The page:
Understand the differences and connections between regression and correlation (p. 261)
Recognize the predictive ability of a regression model, with a dependent (response) and independent (explanatory) variable
Know the equation for the model (unknown) and the regression line.
Understand the principle of least squares
Be able to compute and interpret estimates of the slope and y-intercept.
Understand the assumptions underlying the linear regression model and the ways of assessing those assumptions through residual plots
Be able to predict using the regression line and compute a residual. Understand the difference between an observation and a prediction.
Understand what the sample variance around the trend line represents
Be able to test if the slope is equal to zero (and why one would want to do this test)
Understand the effects of outliers and influential points on the location of a regression line.
Construct an interval estimator for the slope, the predicted value of the mean of Y for a given value of X, and the predicted value of a single Y, given an X value.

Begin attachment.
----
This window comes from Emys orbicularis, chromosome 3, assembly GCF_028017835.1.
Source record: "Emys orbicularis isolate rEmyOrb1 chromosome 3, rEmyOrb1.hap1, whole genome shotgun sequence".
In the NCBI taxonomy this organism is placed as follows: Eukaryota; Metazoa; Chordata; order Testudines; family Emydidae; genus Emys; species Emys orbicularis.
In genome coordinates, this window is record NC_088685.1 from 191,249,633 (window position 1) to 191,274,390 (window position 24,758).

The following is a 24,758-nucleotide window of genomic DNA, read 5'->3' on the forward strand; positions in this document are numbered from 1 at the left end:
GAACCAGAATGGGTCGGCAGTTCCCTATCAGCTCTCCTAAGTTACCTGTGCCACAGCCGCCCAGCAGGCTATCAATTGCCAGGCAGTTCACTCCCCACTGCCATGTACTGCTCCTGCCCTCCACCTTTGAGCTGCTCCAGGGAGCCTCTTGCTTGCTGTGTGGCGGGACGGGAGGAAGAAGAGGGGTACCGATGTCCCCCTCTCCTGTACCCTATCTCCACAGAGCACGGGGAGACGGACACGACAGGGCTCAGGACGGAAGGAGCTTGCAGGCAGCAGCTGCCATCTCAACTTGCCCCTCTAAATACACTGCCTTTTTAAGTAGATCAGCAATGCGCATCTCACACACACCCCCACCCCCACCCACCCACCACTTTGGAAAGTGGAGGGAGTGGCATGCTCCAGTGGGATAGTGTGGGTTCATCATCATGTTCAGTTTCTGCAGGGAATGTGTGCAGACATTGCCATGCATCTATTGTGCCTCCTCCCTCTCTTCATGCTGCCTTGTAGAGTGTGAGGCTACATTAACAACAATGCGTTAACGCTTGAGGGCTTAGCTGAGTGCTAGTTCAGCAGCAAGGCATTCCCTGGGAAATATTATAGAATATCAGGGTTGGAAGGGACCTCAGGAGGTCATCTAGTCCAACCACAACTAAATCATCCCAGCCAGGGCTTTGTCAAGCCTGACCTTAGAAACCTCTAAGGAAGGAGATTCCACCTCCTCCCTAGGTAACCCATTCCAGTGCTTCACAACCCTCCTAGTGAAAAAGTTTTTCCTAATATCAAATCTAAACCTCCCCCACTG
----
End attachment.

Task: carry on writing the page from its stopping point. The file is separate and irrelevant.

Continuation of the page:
Compute the correlation coefficient and understand what it represents, what level of data measurement is necessary, its possible range of values, etc.
Interpret the coefficient of determination.
Be able to conduct a hypothesis test of the population correlation coefficient and recognize the connection to this and the variability that of ys that is explained by the variability of the xs.
Understand that correlation does not equal causation and what is necessary to establish causation.
Compute Spearmans rank correlation and distinguish between when you use it versus (Pearsons) correlation coefficient, r.